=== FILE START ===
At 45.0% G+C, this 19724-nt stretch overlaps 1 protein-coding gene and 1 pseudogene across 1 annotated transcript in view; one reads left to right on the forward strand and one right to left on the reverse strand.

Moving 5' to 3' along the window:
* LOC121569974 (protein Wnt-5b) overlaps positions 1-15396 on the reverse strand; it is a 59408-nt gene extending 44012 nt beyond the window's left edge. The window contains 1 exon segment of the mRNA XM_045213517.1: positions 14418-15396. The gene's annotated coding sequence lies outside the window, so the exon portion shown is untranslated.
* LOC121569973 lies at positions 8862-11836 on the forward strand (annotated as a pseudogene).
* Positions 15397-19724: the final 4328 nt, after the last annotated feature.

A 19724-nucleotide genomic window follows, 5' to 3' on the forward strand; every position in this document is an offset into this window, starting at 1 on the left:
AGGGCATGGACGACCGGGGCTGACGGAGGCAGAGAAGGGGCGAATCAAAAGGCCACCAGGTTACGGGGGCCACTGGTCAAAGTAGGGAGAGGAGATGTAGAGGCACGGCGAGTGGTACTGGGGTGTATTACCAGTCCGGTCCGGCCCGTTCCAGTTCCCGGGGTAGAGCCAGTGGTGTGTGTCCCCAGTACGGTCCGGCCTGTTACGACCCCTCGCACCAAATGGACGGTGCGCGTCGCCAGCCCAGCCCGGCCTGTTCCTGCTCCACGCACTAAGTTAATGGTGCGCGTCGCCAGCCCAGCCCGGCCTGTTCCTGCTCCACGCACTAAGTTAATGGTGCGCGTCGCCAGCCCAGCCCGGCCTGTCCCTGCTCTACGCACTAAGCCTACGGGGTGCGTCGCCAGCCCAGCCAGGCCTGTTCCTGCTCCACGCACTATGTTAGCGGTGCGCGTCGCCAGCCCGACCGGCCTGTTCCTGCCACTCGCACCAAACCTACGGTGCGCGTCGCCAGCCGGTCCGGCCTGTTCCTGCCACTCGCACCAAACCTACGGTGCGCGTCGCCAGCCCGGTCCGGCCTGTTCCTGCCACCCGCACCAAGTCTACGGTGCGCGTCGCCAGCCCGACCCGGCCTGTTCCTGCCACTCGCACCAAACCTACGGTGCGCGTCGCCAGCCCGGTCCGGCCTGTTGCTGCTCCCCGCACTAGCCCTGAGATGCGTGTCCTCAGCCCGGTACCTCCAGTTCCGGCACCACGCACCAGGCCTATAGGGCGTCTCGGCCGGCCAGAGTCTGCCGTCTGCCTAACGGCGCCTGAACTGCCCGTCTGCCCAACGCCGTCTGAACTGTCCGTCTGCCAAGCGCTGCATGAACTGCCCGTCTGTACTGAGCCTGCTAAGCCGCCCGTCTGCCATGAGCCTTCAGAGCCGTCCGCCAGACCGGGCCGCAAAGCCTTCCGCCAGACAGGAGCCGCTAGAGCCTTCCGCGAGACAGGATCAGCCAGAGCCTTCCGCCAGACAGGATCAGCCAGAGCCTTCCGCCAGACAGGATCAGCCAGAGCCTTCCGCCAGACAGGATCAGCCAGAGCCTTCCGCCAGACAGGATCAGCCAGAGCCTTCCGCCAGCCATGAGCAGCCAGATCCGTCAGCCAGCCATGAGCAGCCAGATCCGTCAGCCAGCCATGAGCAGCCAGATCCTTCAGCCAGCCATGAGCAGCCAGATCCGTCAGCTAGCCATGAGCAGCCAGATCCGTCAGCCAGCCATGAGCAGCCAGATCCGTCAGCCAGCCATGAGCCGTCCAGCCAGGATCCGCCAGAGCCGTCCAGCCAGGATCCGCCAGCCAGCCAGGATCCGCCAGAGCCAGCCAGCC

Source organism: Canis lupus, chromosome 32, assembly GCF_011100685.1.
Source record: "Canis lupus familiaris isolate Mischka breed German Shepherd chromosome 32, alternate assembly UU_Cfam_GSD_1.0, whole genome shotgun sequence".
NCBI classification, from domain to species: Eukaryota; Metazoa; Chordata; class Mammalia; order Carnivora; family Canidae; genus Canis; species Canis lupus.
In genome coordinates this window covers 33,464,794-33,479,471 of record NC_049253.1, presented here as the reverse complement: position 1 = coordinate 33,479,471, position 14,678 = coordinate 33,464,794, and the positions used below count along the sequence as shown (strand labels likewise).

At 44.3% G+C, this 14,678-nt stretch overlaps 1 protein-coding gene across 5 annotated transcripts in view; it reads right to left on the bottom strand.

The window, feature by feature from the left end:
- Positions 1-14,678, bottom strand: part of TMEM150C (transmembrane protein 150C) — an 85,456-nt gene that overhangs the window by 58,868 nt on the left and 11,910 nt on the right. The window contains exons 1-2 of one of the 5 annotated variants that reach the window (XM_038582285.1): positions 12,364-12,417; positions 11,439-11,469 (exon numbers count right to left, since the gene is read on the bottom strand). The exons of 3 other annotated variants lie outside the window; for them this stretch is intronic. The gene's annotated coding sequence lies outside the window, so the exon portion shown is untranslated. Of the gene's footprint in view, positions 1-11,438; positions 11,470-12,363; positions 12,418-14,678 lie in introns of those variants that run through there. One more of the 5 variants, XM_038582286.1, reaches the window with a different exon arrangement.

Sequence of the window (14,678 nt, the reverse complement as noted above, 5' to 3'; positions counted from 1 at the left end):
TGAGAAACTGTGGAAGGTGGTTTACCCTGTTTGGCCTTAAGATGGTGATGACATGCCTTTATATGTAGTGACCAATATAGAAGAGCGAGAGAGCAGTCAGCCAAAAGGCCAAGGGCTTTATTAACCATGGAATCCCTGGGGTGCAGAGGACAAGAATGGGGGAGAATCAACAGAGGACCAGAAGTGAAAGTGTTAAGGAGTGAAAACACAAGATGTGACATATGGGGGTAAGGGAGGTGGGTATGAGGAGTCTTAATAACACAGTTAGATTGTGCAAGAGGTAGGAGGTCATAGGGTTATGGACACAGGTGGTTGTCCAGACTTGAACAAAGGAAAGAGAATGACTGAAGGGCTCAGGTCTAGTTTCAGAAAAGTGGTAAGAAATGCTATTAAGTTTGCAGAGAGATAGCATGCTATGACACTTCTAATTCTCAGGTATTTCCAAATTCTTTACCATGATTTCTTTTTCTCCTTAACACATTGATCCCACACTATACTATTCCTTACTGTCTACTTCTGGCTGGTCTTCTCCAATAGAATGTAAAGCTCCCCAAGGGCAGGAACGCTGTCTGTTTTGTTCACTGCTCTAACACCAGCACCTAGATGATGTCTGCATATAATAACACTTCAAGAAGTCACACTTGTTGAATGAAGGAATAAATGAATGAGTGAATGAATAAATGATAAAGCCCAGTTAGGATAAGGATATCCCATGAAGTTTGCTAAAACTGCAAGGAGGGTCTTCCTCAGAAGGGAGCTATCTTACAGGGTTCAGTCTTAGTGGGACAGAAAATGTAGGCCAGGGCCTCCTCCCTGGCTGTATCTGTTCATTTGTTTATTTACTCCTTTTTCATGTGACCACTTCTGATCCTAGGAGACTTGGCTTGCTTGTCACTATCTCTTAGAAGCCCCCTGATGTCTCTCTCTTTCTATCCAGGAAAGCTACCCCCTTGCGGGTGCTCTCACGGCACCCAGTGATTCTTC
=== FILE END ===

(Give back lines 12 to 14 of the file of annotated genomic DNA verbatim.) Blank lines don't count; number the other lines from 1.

At 44.3% G+C, this 14,678-nt stretch overlaps 1 protein-coding gene across 5 annotated transcripts in view; it reads right to left on the bottom strand.

The window, feature by feature from the left end:
- Positions 1-14,678, bottom strand: part of TMEM150C (transmembrane protein 150C) — an 85,456-nt gene that overhangs the window by 58,868 nt on the left and 11,910 nt on the right. The window contains exons 1-2 of one of the 5 annotated variants that reach the window (XM_038582285.1): positions 12,364-12,417; positions 11,439-11,469 (exon numbers count right to left, since the gene is read on the bottom strand). The exons of 3 other annotated variants lie outside the window; for them this stretch is intronic. The gene's annotated coding sequence lies outside the window, so the exon portion shown is untranslated. Of the gene's footprint in view, positions 1-11,438; positions 11,470-12,363; positions 12,418-14,678 lie in introns of those variants that run through there. One more of the 5 variants, XM_038582286.1, reaches the window with a different exon arrangement.